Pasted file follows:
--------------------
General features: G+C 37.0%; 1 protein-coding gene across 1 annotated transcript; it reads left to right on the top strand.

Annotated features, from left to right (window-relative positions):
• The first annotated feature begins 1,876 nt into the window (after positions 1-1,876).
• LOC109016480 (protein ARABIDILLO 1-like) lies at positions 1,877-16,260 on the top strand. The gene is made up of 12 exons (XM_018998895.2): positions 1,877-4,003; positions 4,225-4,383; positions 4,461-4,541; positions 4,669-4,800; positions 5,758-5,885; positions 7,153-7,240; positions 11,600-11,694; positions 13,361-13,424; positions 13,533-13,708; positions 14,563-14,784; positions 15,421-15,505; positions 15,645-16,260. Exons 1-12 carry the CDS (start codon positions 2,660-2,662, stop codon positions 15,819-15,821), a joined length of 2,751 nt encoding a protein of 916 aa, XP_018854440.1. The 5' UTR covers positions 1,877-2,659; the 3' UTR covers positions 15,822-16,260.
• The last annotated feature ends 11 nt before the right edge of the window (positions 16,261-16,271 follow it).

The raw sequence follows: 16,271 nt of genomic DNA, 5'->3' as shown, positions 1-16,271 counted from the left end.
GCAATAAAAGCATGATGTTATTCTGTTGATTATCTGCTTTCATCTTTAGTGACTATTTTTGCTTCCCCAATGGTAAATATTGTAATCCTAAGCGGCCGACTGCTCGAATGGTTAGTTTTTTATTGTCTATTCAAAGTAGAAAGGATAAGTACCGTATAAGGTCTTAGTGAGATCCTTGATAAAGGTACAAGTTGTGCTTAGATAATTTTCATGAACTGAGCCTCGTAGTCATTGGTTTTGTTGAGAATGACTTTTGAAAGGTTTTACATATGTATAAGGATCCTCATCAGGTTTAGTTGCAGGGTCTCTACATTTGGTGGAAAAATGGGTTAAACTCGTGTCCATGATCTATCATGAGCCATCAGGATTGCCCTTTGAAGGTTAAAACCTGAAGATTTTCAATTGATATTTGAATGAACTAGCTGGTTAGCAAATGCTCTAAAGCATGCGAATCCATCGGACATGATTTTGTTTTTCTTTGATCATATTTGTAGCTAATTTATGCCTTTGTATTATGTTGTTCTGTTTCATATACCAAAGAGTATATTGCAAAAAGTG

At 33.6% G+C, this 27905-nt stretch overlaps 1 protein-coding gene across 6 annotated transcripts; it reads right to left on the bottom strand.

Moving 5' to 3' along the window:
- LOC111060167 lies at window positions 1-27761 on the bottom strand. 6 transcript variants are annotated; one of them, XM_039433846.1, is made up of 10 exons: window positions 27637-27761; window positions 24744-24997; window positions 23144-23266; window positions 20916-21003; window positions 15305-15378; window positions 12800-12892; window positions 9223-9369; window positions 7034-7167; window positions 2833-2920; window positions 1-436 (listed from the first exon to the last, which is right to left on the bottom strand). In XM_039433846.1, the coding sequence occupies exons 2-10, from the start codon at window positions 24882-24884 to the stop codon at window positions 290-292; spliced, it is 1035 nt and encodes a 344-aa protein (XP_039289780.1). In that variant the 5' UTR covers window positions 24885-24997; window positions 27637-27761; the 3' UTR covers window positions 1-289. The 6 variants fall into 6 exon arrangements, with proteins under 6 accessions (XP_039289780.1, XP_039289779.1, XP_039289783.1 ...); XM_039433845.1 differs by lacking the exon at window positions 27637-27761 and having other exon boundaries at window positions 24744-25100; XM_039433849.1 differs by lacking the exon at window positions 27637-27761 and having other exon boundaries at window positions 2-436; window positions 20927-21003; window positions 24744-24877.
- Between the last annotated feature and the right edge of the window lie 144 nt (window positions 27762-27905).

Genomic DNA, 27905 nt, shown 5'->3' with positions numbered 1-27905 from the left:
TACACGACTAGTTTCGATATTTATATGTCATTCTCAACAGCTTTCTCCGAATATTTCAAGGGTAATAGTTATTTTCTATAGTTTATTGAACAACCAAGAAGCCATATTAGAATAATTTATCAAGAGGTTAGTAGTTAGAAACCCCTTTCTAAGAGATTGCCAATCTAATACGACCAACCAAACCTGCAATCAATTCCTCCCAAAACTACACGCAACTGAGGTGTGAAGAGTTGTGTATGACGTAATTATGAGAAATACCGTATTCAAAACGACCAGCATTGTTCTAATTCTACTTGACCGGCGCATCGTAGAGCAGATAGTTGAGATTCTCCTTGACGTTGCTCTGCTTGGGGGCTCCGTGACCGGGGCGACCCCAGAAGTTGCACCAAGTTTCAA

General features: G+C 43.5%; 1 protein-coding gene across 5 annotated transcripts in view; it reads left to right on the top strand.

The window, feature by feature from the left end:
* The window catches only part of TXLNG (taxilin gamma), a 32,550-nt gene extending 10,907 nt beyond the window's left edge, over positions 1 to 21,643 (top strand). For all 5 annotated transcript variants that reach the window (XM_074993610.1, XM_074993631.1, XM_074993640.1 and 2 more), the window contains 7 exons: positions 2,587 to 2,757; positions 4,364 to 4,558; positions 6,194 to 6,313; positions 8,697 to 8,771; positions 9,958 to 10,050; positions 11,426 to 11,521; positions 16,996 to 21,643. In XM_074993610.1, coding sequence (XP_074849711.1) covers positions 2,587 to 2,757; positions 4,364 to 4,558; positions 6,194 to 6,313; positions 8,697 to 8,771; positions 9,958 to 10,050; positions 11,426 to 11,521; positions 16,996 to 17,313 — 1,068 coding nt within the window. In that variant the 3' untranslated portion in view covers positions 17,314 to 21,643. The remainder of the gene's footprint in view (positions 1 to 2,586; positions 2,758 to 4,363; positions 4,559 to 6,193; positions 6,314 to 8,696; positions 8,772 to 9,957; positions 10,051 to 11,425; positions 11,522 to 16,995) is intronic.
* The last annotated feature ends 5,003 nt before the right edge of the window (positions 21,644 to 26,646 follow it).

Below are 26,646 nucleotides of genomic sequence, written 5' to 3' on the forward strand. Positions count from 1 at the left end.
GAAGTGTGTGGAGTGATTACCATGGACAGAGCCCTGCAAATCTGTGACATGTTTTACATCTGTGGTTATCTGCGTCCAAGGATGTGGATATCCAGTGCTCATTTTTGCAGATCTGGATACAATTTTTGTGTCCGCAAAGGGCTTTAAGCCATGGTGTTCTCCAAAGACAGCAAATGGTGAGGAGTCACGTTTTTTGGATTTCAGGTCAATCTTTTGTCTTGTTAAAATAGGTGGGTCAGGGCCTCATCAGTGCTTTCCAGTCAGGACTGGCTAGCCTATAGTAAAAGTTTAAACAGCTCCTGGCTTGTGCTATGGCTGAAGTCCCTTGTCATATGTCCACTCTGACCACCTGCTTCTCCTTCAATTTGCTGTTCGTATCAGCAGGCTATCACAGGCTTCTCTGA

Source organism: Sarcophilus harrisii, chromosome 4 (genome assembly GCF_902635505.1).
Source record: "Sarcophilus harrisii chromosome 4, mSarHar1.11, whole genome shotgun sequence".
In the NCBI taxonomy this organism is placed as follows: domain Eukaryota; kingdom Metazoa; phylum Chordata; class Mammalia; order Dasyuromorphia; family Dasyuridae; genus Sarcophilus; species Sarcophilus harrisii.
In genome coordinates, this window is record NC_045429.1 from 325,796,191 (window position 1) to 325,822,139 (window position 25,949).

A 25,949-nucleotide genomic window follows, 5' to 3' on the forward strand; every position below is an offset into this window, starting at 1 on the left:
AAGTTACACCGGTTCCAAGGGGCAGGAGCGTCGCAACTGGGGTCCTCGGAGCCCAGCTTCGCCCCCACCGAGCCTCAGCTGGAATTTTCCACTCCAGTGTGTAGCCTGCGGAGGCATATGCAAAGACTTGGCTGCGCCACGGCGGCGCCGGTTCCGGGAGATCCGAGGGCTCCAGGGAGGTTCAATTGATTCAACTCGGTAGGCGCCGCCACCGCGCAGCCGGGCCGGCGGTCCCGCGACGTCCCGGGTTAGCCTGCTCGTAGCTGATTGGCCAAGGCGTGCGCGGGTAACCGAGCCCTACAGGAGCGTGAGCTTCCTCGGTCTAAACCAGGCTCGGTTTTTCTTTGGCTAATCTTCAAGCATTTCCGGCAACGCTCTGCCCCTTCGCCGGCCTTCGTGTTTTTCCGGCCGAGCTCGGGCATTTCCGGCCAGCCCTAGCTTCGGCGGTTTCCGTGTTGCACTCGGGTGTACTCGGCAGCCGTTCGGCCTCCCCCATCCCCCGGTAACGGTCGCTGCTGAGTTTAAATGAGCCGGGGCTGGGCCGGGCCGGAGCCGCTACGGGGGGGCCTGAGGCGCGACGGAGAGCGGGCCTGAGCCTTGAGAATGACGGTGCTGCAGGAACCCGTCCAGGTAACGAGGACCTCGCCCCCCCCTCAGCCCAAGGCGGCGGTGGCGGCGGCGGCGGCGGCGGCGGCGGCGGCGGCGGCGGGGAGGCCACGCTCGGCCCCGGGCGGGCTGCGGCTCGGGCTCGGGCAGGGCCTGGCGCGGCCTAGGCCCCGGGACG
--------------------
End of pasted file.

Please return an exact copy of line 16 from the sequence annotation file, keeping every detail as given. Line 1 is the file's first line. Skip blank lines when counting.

* The window catches only part of TXLNG (taxilin gamma), a 32,550-nt gene extending 10,907 nt beyond the window's left edge, over positions 1 to 21,643 (top strand). For all 5 annotated transcript variants that reach the window (XM_074993610.1, XM_074993631.1, XM_074993640.1 and 2 more), the window contains 7 exons: positions 2,587 to 2,757; positions 4,364 to 4,558; positions 6,194 to 6,313; positions 8,697 to 8,771; positions 9,958 to 10,050; positions 11,426 to 11,521; positions 16,996 to 21,643. In XM_074993610.1, coding sequence (XP_074849711.1) covers positions 2,587 to 2,757; positions 4,364 to 4,558; positions 6,194 to 6,313; positions 8,697 to 8,771; positions 9,958 to 10,050; positions 11,426 to 11,521; positions 16,996 to 17,313 — 1,068 coding nt within the window. In that variant the 3' untranslated portion in view covers positions 17,314 to 21,643. The remainder of the gene's footprint in view (positions 1 to 2,586; positions 2,758 to 4,363; positions 4,559 to 6,193; positions 6,314 to 8,696; positions 8,772 to 9,957; positions 10,051 to 11,425; positions 11,522 to 16,995) is intronic.